Trichloroethylene degradation by butane-oxidizing bacteria causes a spectrum of toxic effects
- 212 Downloads
The physiological consequences of trichloroethylene (TCE) transformation by three butane oxidizers were examined. Pseudomonas butanovora, Mycobacterium vaccae, and Nocardioides sp. CF8 utilize distinctly different butane monooxygenases (BMOs) to initiate degradation of the recalcitrant TCE molecule. Although the primary toxic event resulting from TCE cometabolism by these three strains was loss of BMO activity, species differences were observed. P. butanovora and Nocardioides sp. CF8 maintained only 4% residual BMO activity following exposure to 165 μM TCE for 90 min and 180 min, respectively. In contrast, M. vaccae maintained 34% residual activity even after exposure to 165 μM TCE for 300 min. Culture viability was reduced 83% in P. butanovora, but was unaffected in the other two species. Transformation of 530 nmol of TCE by P. butanovora (1.0 mg total protein) did not affect the viability of BMO-deficient P. butanovora cells, whereas transformation of 482 nmol of TCE by toluene-grown Burkholderia cepacia G4 caused 87% of BMO-deficient P. butanovora cells to lose viability. Together, these results contrast with those previously reported for other bacteria carrying out TCE cometabolism and demonstrate the range of cellular toxicities associated with TCE cometabolism.
KeywordsSodium Butyrate Nocardioides Nitrosomonas Europaea Methylosinus Trichosporium Primary Toxic Event
This work was supported by the office of Research and Development, United States Environmental Protection Agency, under Agreement R-828772 through the Western Region Hazardous Substance Research Center.
- Gornall AG, Bardawill CJ, David MM (1949) Determination of serum proteins by means of the Biuret reaction. J Biol Chem 177:751–766Google Scholar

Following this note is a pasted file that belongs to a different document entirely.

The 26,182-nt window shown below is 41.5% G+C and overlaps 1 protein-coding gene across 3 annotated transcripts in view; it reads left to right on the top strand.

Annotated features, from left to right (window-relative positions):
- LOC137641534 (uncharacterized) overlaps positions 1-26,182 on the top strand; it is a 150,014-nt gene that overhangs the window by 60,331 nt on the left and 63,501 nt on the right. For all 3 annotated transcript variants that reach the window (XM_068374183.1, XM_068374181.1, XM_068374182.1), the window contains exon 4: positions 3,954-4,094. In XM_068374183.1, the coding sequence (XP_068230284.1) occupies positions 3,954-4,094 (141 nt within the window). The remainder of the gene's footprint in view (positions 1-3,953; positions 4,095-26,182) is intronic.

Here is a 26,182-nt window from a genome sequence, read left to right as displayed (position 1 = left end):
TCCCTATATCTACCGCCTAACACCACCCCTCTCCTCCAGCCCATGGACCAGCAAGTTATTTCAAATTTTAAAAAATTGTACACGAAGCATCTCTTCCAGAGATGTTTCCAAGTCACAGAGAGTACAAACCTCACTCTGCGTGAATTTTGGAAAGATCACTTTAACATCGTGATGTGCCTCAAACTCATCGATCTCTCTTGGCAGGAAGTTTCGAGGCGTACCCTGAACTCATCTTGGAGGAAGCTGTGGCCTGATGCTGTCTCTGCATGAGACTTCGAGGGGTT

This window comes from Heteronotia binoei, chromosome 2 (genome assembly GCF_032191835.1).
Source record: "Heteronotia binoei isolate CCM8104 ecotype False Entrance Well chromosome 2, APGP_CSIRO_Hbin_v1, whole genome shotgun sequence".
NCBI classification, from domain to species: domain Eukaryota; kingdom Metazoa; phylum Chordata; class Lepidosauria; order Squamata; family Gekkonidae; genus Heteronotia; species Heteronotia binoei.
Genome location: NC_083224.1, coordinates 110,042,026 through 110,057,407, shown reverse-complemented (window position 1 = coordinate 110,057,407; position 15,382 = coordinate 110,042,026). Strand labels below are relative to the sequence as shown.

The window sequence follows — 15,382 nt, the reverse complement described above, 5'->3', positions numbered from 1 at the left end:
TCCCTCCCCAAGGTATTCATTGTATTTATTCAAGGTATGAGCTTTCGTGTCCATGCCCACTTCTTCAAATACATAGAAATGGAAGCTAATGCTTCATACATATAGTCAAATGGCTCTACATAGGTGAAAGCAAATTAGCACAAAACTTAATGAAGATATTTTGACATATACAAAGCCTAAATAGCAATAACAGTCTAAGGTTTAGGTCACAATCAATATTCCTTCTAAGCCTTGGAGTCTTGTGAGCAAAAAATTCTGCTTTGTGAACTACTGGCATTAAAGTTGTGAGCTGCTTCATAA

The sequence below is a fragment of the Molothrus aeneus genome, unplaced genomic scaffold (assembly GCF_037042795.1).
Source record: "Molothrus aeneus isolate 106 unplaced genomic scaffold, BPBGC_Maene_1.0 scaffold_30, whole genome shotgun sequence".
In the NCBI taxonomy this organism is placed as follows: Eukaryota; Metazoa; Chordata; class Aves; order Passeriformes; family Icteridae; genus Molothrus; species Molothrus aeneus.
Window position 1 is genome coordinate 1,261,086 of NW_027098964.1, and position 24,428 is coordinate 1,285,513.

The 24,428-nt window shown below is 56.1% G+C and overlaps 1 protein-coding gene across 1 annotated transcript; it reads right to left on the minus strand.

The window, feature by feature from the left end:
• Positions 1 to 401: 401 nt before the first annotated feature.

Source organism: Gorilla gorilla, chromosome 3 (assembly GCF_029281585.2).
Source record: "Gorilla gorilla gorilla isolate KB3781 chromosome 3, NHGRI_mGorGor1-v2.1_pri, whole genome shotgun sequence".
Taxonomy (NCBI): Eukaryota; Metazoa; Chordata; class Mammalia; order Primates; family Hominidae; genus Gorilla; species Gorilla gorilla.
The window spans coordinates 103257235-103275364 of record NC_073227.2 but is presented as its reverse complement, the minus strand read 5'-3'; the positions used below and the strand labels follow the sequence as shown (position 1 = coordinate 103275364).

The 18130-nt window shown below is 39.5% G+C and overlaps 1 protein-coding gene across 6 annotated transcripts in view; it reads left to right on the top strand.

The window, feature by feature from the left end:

- Hamamura N, Page C, Long T, Semprini L, Arp DJ (1997) Chloroform cometabolism by butane-grown CF8, Pseudomonas butanovora, and Mycobacterium vaccae JOB5 and methane-grown Methylosinus trichosporium OB3b. Appl Environ Microbiol 63:3607–3613Google Scholar
- Kim Y, Semprini L, Arp DJ (1997) Aerobic cometabolism of chloroform, 1,1,1-trichloroethane, and other chlorinated aliphatic hydrocarbons by butane-utilizing microorganisms. In: Alleman BC, Lecson A (eds) In-Situ and On-Site Bioremediation 4(3). Battelle Press, Columbus, CH, pp 247–252Google Scholar
- Silverman RB (1988) Mechanism-based inactivation: chemistry and enzymology. CRC, Boca RatonGoogle Scholar
- Hylckama Vlieg JET van, Koning W de, Janssen DB (1996) Transformation kinetics of chlorinated ethenes by Methylosinus trichosporium OB3b and detection of unstable epoxides by on-line gas chromatography. Appl Environ Microbiol 62:3304–3312Google Scholar
- Hylckama Vlieg JET van, Koning W de, Janssen LP (1997) Effect of chlorinated ethene conversion on viability and activity of Methylosinus trichosporium OB3b. Appl Environ Microbiol 63:4961–4964Google Scholar
- Wiegant WW, Bont JAM de (1980) A new route for ethylene glycol metabolism in Mycobacterium E44. J Gen Microbiol 120:325–331Google Scholar